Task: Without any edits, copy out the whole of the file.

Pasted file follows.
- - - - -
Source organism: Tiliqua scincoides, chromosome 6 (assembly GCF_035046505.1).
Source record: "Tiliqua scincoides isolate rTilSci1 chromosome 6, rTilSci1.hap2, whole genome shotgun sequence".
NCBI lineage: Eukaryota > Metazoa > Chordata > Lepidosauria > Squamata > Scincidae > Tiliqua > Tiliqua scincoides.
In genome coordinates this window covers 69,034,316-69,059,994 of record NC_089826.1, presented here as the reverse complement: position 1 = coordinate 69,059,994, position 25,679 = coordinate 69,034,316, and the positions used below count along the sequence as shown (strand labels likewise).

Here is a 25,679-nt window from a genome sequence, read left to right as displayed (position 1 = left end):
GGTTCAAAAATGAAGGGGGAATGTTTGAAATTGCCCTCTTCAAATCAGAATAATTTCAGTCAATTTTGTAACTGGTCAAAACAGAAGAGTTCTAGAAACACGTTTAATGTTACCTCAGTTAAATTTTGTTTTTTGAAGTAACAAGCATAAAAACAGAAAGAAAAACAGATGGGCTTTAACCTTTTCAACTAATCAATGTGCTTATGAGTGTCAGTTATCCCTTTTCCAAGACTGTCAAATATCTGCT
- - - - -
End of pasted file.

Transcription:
Source organism: Tiliqua scincoides, chromosome 6 (assembly GCF_035046505.1).
Source record: "Tiliqua scincoides isolate rTilSci1 chromosome 6, rTilSci1.hap2, whole genome shotgun sequence".
NCBI lineage: Eukaryota > Metazoa > Chordata > Lepidosauria > Squamata > Scincidae > Tiliqua > Tiliqua scincoides.
In genome coordinates this window covers 69,034,316-69,059,994 of record NC_089826.1, presented here as the reverse complement: position 1 = coordinate 69,059,994, position 25,679 = coordinate 69,034,316, and the positions used below count along the sequence as shown (strand labels likewise).

Here is a 25,679-nt window from a genome sequence, read left to right as displayed (position 1 = left end):
GGTTCAAAAATGAAGGGGGAATGTTTGAAATTGCCCTCTTCAAATCAGAATAATTTCAGTCAATTTTGTAACTGGTCAAAACAGAAGAGTTCTAGAAACACGTTTAATGTTACCTCAGTTAAATTTTGTTTTTTGAAGTAACAAGCATAAAAACAGAAAGAAAAACAGATGGGCTTTAACCTTTTCAACTAATCAATGTGCTTATGAGTGTCAGTTATCCCTTTTCCAAGACTGTCAAATATCTGCT